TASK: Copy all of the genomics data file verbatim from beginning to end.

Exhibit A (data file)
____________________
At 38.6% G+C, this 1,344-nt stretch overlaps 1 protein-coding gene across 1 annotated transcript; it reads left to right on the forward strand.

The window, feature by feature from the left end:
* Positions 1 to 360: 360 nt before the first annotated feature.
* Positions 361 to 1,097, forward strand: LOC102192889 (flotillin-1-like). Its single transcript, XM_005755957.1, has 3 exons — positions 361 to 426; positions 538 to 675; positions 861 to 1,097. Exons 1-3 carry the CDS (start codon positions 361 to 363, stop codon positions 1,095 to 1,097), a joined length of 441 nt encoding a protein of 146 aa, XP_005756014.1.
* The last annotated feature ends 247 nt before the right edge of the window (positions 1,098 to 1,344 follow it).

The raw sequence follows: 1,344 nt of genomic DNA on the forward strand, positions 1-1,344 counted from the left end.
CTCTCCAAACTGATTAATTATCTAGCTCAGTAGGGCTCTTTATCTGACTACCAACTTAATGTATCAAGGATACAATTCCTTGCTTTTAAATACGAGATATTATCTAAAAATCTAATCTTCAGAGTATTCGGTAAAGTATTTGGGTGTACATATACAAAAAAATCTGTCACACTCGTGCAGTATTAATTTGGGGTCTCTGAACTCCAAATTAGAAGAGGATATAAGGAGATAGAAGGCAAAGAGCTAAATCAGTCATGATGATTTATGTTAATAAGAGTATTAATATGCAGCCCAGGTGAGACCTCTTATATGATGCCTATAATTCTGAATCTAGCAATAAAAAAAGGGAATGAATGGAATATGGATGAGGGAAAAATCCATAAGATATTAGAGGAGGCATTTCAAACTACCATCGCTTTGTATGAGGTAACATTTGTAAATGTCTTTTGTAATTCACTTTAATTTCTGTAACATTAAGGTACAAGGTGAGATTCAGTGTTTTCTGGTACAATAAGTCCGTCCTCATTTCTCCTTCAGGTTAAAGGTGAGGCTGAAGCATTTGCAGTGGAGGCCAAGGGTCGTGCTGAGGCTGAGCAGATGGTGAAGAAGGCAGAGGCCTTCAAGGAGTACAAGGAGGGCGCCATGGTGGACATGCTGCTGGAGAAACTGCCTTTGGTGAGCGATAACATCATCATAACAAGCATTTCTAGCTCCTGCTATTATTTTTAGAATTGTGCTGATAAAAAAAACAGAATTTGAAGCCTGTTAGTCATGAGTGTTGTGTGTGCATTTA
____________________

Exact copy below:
At 38.6% G+C, this 1,344-nt stretch overlaps 1 protein-coding gene across 1 annotated transcript; it reads left to right on the forward strand.

The window, feature by feature from the left end:
* Positions 1 to 360: 360 nt before the first annotated feature.
* Positions 361 to 1,097, forward strand: LOC102192889 (flotillin-1-like). Its single transcript, XM_005755957.1, has 3 exons — positions 361 to 426; positions 538 to 675; positions 861 to 1,097. Exons 1-3 carry the CDS (start codon positions 361 to 363, stop codon positions 1,095 to 1,097), a joined length of 441 nt encoding a protein of 146 aa, XP_005756014.1.
* The last annotated feature ends 247 nt before the right edge of the window (positions 1,098 to 1,344 follow it).

The raw sequence follows: 1,344 nt of genomic DNA on the forward strand, positions 1-1,344 counted from the left end.
CTCTCCAAACTGATTAATTATCTAGCTCAGTAGGGCTCTTTATCTGACTACCAACTTAATGTATCAAGGATACAATTCCTTGCTTTTAAATACGAGATATTATCTAAAAATCTAATCTTCAGAGTATTCGGTAAAGTATTTGGGTGTACATATACAAAAAAATCTGTCACACTCGTGCAGTATTAATTTGGGGTCTCTGAACTCCAAATTAGAAGAGGATATAAGGAGATAGAAGGCAAAGAGCTAAATCAGTCATGATGATTTATGTTAATAAGAGTATTAATATGCAGCCCAGGTGAGACCTCTTATATGATGCCTATAATTCTGAATCTAGCAATAAAAAAAGGGAATGAATGGAATATGGATGAGGGAAAAATCCATAAGATATTAGAGGAGGCATTTCAAACTACCATCGCTTTGTATGAGGTAACATTTGTAAATGTCTTTTGTAATTCACTTTAATTTCTGTAACATTAAGGTACAAGGTGAGATTCAGTGTTTTCTGGTACAATAAGTCCGTCCTCATTTCTCCTTCAGGTTAAAGGTGAGGCTGAAGCATTTGCAGTGGAGGCCAAGGGTCGTGCTGAGGCTGAGCAGATGGTGAAGAAGGCAGAGGCCTTCAAGGAGTACAAGGAGGGCGCCATGGTGGACATGCTGCTGGAGAAACTGCCTTTGGTGAGCGATAACATCATCATAACAAGCATTTCTAGCTCCTGCTATTATTTTTAGAATTGTGCTGATAAAAAAAACAGAATTTGAAGCCTGTTAGTCATGAGTGTTGTGTGTGCATTTA